You can’t really consider yourself a family car maker until you’ve got an SUV in your line-up. Parents are shunning traditional cars in lieu of taller SUVs which, despite compromised on-road dynamics, can fit more kiddy paraphernalia and require less stooping to conquer.
Honda was one of the first to join this group of auto makers with the CR-V but, as other manufacturers geared up their opposition, it became more and more marginalised as an alternative choice. The Japanese marque is looking to reverse this image with a comprehensive range of upgrades for the CR-V for 2015.
Honda wanted to reflect the car’s new-found sense of stability in its styling so has subtly reprofiled the CR-V to enhance this look. A new front grille is flanked by reshaped headlights, a new lower bumper and skid plate to make the CR-V look more purposeful.
New LED rear lights are said to give the car a more 3D-like appearance and new 17 or 18-inch alloys complete the car’s new stance. The latter increases CO2 and reduces fuel consumption marginally so, if you’re concerned about consumption, avoid the 18s.
Inside, the dashboard has been redesigned to accommodate the new infotainment system and a chrome element aims to add a touch of class to the ambience. Honda has kept the CR-V practical by ensuring that the boot can house two mountain bikes or four sets of golf clubs – if that’s your thing…
Revised front suspension bushings, dampers and geometry increase the grip available which, in conjunction with a 35kg reduction in engine and gearbox weight, enhance the feeling of stability at speed and agility around corners.
Honda wanted to make the CR-V feel more responsive than the older model so elected to quicken the steering rack’s ratio by around eight per cent. The enhanced shift times from the new nine-speed automatic gearbox are significantly reduced, too, which makes the CR-V feel more sprightly when accelerating.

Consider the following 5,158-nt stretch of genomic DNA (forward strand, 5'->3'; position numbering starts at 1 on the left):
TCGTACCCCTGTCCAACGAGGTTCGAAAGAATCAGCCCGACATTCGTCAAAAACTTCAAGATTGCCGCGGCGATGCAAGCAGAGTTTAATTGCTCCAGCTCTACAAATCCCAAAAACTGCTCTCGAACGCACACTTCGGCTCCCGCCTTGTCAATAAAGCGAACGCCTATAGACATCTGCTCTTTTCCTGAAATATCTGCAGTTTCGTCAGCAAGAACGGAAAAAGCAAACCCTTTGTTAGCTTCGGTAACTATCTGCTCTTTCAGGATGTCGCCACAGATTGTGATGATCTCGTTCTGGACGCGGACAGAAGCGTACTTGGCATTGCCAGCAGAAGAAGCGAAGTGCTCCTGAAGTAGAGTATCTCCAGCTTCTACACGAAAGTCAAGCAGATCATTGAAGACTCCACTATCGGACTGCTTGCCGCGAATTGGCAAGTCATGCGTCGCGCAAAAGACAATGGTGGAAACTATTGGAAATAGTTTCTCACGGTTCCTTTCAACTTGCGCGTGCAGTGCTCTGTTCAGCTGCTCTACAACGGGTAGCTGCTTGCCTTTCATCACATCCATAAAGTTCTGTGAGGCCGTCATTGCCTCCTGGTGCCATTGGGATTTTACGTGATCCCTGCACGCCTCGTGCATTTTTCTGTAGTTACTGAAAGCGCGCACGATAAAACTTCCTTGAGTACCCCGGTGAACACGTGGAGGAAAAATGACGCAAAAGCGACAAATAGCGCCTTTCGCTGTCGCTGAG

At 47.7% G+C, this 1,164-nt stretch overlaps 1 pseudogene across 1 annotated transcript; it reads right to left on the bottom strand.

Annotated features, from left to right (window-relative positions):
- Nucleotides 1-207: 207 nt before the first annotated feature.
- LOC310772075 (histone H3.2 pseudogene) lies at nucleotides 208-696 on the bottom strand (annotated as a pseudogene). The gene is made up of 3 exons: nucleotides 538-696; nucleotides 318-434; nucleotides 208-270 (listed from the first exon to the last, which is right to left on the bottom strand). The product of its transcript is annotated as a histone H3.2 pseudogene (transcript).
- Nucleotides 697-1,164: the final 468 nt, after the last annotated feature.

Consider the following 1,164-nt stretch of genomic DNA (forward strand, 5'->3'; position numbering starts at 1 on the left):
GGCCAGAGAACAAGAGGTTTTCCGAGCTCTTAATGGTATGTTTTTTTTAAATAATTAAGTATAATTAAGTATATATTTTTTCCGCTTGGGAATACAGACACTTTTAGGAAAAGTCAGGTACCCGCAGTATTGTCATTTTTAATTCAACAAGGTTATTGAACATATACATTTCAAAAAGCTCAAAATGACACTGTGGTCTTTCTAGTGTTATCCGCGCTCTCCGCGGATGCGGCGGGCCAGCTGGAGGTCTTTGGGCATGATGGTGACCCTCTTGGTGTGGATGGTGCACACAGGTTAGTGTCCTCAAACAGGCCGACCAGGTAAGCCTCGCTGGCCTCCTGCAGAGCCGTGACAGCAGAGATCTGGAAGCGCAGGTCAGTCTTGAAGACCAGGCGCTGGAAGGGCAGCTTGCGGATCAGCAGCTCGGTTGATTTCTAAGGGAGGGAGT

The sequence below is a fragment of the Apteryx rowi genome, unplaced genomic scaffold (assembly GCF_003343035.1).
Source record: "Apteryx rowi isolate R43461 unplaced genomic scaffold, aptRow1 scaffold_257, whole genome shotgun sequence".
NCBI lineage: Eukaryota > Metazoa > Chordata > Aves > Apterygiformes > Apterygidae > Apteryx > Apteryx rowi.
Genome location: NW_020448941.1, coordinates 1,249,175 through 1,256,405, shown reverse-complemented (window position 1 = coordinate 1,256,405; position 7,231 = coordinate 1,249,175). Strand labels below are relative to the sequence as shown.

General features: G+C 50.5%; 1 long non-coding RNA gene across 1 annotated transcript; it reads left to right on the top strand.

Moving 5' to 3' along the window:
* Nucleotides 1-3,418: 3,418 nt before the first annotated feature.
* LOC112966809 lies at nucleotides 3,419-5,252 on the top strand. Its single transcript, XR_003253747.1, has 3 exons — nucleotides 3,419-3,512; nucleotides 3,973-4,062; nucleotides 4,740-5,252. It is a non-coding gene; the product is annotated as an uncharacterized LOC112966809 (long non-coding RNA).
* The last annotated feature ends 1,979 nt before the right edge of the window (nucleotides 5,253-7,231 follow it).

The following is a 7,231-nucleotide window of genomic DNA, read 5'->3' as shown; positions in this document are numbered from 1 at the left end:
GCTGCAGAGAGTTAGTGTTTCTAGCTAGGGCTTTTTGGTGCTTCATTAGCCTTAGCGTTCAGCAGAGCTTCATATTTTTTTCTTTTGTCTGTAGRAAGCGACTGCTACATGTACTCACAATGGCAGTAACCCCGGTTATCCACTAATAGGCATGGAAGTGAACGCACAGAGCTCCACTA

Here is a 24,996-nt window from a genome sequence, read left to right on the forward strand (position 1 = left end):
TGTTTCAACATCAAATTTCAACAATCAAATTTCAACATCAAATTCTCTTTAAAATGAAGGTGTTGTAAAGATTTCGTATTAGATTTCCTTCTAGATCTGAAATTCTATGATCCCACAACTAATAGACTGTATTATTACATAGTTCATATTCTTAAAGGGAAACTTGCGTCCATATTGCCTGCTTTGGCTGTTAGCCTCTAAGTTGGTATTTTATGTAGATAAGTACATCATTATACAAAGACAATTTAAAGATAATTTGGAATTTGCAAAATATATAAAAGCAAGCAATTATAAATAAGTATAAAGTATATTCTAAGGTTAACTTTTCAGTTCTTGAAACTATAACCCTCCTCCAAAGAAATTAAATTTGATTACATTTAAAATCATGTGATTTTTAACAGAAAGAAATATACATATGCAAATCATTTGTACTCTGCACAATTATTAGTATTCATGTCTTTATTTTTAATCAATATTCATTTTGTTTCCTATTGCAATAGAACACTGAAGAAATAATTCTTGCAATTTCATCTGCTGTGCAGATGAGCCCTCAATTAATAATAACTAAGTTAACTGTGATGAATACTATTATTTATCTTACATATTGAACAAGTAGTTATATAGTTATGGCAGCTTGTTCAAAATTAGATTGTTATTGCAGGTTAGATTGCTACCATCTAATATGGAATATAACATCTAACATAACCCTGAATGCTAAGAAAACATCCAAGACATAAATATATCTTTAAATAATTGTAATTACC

Refinement has been improved, too. A six per cent drop in cabin noise can be attributed to thicker door seals, new carpeting and sound insulation, and the fitment of new seals around the front end of the bonnet.
Big news under the bonnet is the addition of a new 1.6-litre turbodiesel four-cylinder which, says Honda, offers the most power for its specific fuel consumption in its segment. This 158hp unit replaces the old 2.2-litre and, when mated to the nine-speed automatic transmission, emits just 134g/km of CO2 with the smaller wheels while returning 55.4mpg.
The same 1.6-litre is offered with 118hp, two-wheel drive and a manual gearbox. A 153hp petrol can also be specified with two- or four-wheel drive and a manual or automatic gearbox – though, in the UK, this is unlikely to be popular so is best avoided.
Honda’s new Connect system makes its debut in the CR-V and is standard on all CR-Vs except the entry-level version. It runs a version of Android and makes use of Nvidia’s Tegra 3 chipset – specifically designed for use in cars.
The system handles DAB digital radio, Bluetooth mobile connectivity, output from the rear-view camera, internet access and, if specified, Garmin-based satellite navigation. It also gets preinstalled apps that link with your smartphone to enhance functionality.
Honda is introducing its range of ‘Sensing’ safety technologies that comprises collision warning, lane-departure warning, traffic sign recognition, blind-spot monitoring, cross traffic monitoring and high-beam support in conjunction with its new intelligent adaptive cruise control.
This i-ACC system is fascinating because it claims to be the first system of its type that ‘predicts’ what other motorists will do before they do it. In this case, it can detect if a motorist will cut in front of the car up to five seconds before it happens based on a complex algorithm.
A raft of personalisation features can be specified across the CR-V range. The range includes the chrome styling pack, an aero styling pack, an illumination pack, a convenience pack (with protective body cladding) and a cargo pack which brings a boot organiser and boot step protector.
Finally, Honda has released a digital signal processing system for the stereo that allows the occupants to tune the sound output to replicate that of various locations. Owners can make their music sound as though its coming from a professional music studio or a traditional concert hall.
It’ll go on sale in the UK in March priced from £22,340 to £35,620. For a more in-depth explanation of the CR-V’s costs, check out our CR-V’s pricing guide. Before you commit to a Honda CR-V, take a look at its main rivals – the Mazda CX-5 and the Nissan Qashqai.